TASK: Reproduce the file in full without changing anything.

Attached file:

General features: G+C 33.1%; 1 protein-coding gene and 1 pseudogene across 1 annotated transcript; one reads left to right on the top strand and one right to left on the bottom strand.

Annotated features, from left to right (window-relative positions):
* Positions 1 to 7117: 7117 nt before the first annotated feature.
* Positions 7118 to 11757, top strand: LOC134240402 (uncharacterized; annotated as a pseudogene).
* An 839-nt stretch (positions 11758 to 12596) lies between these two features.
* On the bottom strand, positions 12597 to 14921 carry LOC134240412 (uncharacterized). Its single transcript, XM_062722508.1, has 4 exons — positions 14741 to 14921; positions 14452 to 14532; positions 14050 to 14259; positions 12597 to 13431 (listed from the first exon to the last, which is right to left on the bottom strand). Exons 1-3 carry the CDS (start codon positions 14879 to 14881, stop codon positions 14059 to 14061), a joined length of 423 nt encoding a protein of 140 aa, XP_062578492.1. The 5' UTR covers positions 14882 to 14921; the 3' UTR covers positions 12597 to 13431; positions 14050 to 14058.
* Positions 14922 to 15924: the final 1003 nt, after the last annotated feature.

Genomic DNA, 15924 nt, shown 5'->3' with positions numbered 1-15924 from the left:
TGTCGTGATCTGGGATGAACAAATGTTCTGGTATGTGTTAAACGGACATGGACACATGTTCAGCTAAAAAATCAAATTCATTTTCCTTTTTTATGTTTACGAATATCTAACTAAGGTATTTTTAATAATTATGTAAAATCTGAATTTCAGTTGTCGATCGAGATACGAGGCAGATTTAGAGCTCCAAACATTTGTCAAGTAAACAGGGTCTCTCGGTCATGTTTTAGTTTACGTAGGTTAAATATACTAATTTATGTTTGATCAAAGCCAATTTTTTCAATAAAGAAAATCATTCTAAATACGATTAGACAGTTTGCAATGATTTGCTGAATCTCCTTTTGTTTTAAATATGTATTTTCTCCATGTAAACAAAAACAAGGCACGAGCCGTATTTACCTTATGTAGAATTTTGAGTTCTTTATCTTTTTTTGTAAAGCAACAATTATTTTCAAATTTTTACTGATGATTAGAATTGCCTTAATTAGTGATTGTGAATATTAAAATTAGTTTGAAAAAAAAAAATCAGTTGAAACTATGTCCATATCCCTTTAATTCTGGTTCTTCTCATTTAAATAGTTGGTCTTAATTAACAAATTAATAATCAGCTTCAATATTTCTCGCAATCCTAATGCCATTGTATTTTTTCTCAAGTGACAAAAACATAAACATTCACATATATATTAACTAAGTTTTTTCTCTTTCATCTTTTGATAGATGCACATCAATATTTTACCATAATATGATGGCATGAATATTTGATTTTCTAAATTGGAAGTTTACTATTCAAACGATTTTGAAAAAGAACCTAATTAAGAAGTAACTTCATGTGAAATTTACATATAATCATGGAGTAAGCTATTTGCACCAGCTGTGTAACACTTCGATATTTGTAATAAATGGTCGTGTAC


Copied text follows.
General features: G+C 33.1%; 1 protein-coding gene and 1 pseudogene across 1 annotated transcript; one reads left to right on the top strand and one right to left on the bottom strand.

Annotated features, from left to right (window-relative positions):
* Positions 1 to 7117: 7117 nt before the first annotated feature.
* Positions 7118 to 11757, top strand: LOC134240402 (uncharacterized; annotated as a pseudogene).
* An 839-nt stretch (positions 11758 to 12596) lies between these two features.
* On the bottom strand, positions 12597 to 14921 carry LOC134240412 (uncharacterized). Its single transcript, XM_062722508.1, has 4 exons — positions 14741 to 14921; positions 14452 to 14532; positions 14050 to 14259; positions 12597 to 13431 (listed from the first exon to the last, which is right to left on the bottom strand). Exons 1-3 carry the CDS (start codon positions 14879 to 14881, stop codon positions 14059 to 14061), a joined length of 423 nt encoding a protein of 140 aa, XP_062578492.1. The 5' UTR covers positions 14882 to 14921; the 3' UTR covers positions 12597 to 13431; positions 14050 to 14058.
* Positions 14922 to 15924: the final 1003 nt, after the last annotated feature.

Genomic DNA, 15924 nt, shown 5'->3' with positions numbered 1-15924 from the left:
TGTCGTGATCTGGGATGAACAAATGTTCTGGTATGTGTTAAACGGACATGGACACATGTTCAGCTAAAAAATCAAATTCATTTTCCTTTTTTATGTTTACGAATATCTAACTAAGGTATTTTTAATAATTATGTAAAATCTGAATTTCAGTTGTCGATCGAGATACGAGGCAGATTTAGAGCTCCAAACATTTGTCAAGTAAACAGGGTCTCTCGGTCATGTTTTAGTTTACGTAGGTTAAATATACTAATTTATGTTTGATCAAAGCCAATTTTTTCAATAAAGAAAATCATTCTAAATACGATTAGACAGTTTGCAATGATTTGCTGAATCTCCTTTTGTTTTAAATATGTATTTTCTCCATGTAAACAAAAACAAGGCACGAGCCGTATTTACCTTATGTAGAATTTTGAGTTCTTTATCTTTTTTTGTAAAGCAACAATTATTTTCAAATTTTTACTGATGATTAGAATTGCCTTAATTAGTGATTGTGAATATTAAAATTAGTTTGAAAAAAAAAAATCAGTTGAAACTATGTCCATATCCCTTTAATTCTGGTTCTTCTCATTTAAATAGTTGGTCTTAATTAACAAATTAATAATCAGCTTCAATATTTCTCGCAATCCTAATGCCATTGTATTTTTTCTCAAGTGACAAAAACATAAACATTCACATATATATTAACTAAGTTTTTTCTCTTTCATCTTTTGATAGATGCACATCAATATTTTACCATAATATGATGGCATGAATATTTGATTTTCTAAATTGGAAGTTTACTATTCAAACGATTTTGAAAAAGAACCTAATTAAGAAGTAACTTCATGTGAAATTTACATATAATCATGGAGTAAGCTATTTGCACCAGCTGTGTAACACTTCGATATTTGTAATAAATGGTCGTGTAC